Russian intelligence officers offered to pay Taliban militants to kill American troops in Afghanistan over the past year, amid peace talks to end the 18-year war there, a military official confirmed to ABC News on Sunday.
U.S. intelligence agencies linked the effort to a Russian intelligence unit suspected of covert action and assassination attempts in Europe, according to The New York Times, which first reported the intelligence findings said to have been presented to President Donald Trump in March.
Last year, 23 U.S. troops died in Afghanistan, but whether any were targeted by Taliban fighters paid by Russian operatives isn't known, the military official said. The official didn't know whether Trump was briefed but said other senior U.S. officials learned of the Russian operation "months ago."
"There is no way to really confirm if it actually worked," the military official, who's not authorized to speak on the record about such matters, told ABC News.
A White House spokesperson declined to comment on the veracity of the intelligence report but denied Trump was informed in March.
"While the White House does not routinely comment on alleged intelligence or internal deliberations, the CIA Director, National Security Advisor, and the Chief of Staff can all confirm that neither the President nor the Vice President were briefed on the alleged Russian bounty intelligence. This does not speak to the merit of the alleged intelligence but to the inaccuracy of the New York Times story erroneously suggesting that President Trump was briefed on this matter," White House Press Secretary Kayleigh McEnany said in a statement on Sunday.
President Donald Trump himself denied ever being briefed in a tweet published early Sunday morning and added that "nobody has been tougher on Russia than the Trump Administration."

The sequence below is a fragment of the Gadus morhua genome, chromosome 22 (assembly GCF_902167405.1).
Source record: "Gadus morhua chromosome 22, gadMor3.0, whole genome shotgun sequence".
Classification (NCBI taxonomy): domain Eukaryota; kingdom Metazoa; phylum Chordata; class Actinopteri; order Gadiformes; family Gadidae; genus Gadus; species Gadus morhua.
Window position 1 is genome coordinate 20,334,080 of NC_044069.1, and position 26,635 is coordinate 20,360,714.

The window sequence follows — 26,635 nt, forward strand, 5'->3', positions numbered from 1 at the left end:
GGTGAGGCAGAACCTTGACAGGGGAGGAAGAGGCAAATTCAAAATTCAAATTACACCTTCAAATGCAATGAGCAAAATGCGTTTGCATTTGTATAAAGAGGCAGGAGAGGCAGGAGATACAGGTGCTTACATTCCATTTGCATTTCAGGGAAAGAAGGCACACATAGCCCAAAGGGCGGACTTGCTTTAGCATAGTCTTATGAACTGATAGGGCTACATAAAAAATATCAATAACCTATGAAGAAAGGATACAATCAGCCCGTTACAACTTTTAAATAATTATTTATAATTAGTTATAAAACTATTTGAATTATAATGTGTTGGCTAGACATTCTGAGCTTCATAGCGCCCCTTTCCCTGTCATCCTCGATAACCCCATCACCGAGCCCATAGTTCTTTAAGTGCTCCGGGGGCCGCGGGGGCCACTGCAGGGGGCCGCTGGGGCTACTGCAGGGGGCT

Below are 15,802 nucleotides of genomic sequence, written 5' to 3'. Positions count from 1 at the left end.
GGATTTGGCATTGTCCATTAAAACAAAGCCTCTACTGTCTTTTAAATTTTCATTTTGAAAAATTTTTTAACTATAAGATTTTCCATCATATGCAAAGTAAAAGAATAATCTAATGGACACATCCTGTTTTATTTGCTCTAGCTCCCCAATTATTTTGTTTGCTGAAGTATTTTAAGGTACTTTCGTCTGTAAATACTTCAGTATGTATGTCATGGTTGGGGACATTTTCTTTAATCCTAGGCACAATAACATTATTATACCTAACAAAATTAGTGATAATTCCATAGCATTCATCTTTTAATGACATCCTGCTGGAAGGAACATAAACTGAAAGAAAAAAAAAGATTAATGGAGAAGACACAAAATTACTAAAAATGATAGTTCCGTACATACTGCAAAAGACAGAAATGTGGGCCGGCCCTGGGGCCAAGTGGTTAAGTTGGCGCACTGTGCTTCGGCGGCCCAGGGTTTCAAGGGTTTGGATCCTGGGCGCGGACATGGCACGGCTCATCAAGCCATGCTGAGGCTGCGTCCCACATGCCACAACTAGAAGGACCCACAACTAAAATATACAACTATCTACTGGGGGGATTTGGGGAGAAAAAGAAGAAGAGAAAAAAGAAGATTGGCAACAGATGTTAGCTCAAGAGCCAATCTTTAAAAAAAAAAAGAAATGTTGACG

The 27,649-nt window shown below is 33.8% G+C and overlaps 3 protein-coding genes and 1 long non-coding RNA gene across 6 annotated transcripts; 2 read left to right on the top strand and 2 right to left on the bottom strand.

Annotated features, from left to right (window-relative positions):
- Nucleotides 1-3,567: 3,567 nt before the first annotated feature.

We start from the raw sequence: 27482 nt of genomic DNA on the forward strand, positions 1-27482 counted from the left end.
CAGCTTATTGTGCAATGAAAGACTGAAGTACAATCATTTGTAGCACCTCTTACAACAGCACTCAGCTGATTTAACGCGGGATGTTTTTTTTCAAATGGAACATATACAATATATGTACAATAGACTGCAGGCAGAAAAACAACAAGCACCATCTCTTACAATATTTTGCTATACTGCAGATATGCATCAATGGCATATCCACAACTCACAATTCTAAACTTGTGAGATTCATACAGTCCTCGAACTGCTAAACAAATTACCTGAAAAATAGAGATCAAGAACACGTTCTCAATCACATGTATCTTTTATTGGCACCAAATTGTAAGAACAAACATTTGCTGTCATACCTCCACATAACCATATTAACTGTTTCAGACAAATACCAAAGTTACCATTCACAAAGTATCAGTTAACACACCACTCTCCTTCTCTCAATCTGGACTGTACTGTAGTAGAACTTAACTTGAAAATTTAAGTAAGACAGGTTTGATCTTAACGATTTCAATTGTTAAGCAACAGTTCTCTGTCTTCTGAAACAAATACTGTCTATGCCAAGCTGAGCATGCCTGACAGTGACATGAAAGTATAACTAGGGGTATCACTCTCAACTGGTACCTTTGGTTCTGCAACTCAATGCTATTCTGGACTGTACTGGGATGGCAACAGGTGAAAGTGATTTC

A counterterrorism source confirmed to ABC News, as first reported in the New York Times, that this information first came to light around January after U.S. special operations raids in Afghanistan where cash was found.
There are about 8,600 U.S. troops still in Afghanistan -- many are special operations forces -- but sources told ABC News it isn't clear which troops the Russians wanted the Taliban to kill.
The New York Times report also said that no decisions have been made inside the White House for any kind of response.
Besides the peace talks, which resulted in an accord reached Feb. 29 between the U.S. and the Taliban that set conditions for a drawdown to the war that began after al Qaeda perpetrated the Sept. 11, 2001, attacks, America's relationship with Russia came up in Trump's remarks last spring well after the intelligence assessment circulated inside the administration.
"We have this great friendship. And, by the way, getting along with Russia is a great thing, getting along with [President Vladimir] Putin and Russia is a great thing," Trump said on May 8.
The President also moved last month to postpone the G7 and said he wants to invite Russia to rejoin.
"Russia is an enemy of the United States. We identify them as such in our national security strategy, but treat them as if they are allies. Why else would we be pushing to include a country in the G7 that invaded another country and is now killing our soldiers?" said Mick Mulroy, an ABC News contributor who served as a CIA officer and deputy assistant secretary of defense for the Middle East.
Since the war in Afghanistan began in 2001, at least 2,310 U.S. troops have died.
This is not the first time American forces have bumped up against the Russian military. U.S. Special Forces have even encountered Russian soldiers in Afghanistan in little-known incidents.
American commandos also have often encountered Russian troops in the complicated Syrian battle space, and U.S. fighter intercepts of Russian military aircraft skirting U.S. airspace have been frequent this year.
In 2018, Russian mercenaries from the Wagner Group launched a full-on tank and artillery strike on a U.S. special operations outpost in Dar al Zour, Syria, and the U.S. airstrikes resulted in hundreds of casualties among the attacking forces. ABC News reported at the time that Wagner was behind the attack and is funded by a close ally of Putin, Yevgeny Progozhin -- known as "Putin's Chef" -- who also ran the "troll farm" accused by the U.S. of interfering in the 2016 presidential election.
"We do not want a war with Russia and we do not want to start killing each other's soldiers, but there are some actions you can't accept," Mulroy said. "If we have solid evidence that this is being done and our forces are being killed, the gloves should be hitting the floor."